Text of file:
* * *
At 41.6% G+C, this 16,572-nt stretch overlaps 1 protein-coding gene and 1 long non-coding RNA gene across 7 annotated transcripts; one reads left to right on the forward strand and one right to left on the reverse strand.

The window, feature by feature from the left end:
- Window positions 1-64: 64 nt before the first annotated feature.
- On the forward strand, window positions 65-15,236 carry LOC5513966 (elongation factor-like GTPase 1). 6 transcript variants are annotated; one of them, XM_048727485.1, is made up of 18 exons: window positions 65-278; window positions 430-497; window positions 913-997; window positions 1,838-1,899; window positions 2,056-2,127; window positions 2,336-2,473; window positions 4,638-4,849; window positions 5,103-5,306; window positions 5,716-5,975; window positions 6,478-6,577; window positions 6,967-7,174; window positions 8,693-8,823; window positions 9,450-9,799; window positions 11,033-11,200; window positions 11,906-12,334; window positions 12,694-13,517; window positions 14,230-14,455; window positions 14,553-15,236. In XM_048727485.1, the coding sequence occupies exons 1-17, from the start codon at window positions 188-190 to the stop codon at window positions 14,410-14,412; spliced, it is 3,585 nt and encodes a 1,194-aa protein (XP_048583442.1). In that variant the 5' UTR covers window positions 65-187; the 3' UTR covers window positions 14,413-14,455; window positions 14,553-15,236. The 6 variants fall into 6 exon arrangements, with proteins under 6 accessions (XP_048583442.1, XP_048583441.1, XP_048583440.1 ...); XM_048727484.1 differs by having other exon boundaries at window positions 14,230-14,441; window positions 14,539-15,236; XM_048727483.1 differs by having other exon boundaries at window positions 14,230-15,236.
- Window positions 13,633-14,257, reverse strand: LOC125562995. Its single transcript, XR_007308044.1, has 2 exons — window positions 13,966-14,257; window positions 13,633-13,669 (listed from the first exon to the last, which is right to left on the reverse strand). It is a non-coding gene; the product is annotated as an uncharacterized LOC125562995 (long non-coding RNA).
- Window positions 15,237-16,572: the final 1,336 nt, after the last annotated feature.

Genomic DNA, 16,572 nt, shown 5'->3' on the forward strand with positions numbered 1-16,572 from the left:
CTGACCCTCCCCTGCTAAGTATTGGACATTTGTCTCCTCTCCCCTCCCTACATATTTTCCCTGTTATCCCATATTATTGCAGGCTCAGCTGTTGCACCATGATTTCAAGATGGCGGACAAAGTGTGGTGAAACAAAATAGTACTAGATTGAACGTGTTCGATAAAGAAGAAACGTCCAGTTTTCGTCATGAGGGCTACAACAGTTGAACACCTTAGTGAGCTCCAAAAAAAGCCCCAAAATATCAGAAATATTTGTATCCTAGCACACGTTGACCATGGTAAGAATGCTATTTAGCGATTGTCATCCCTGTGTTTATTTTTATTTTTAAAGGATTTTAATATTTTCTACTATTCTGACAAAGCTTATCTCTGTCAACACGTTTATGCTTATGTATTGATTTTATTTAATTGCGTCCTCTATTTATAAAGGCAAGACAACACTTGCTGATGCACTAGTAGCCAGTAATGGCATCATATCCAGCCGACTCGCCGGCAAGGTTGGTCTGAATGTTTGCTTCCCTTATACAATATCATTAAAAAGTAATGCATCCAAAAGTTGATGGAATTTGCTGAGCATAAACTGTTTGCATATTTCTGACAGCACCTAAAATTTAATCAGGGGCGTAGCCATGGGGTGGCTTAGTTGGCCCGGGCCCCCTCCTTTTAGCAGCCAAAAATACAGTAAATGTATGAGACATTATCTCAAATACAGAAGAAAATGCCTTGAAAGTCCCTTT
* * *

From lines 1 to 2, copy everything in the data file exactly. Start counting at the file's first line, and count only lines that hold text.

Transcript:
At 41.6% G+C, this 16,572-nt stretch overlaps 1 protein-coding gene and 1 long non-coding RNA gene across 7 annotated transcripts; one reads left to right on the forward strand and one right to left on the reverse strand.

The window, feature by feature from the left end: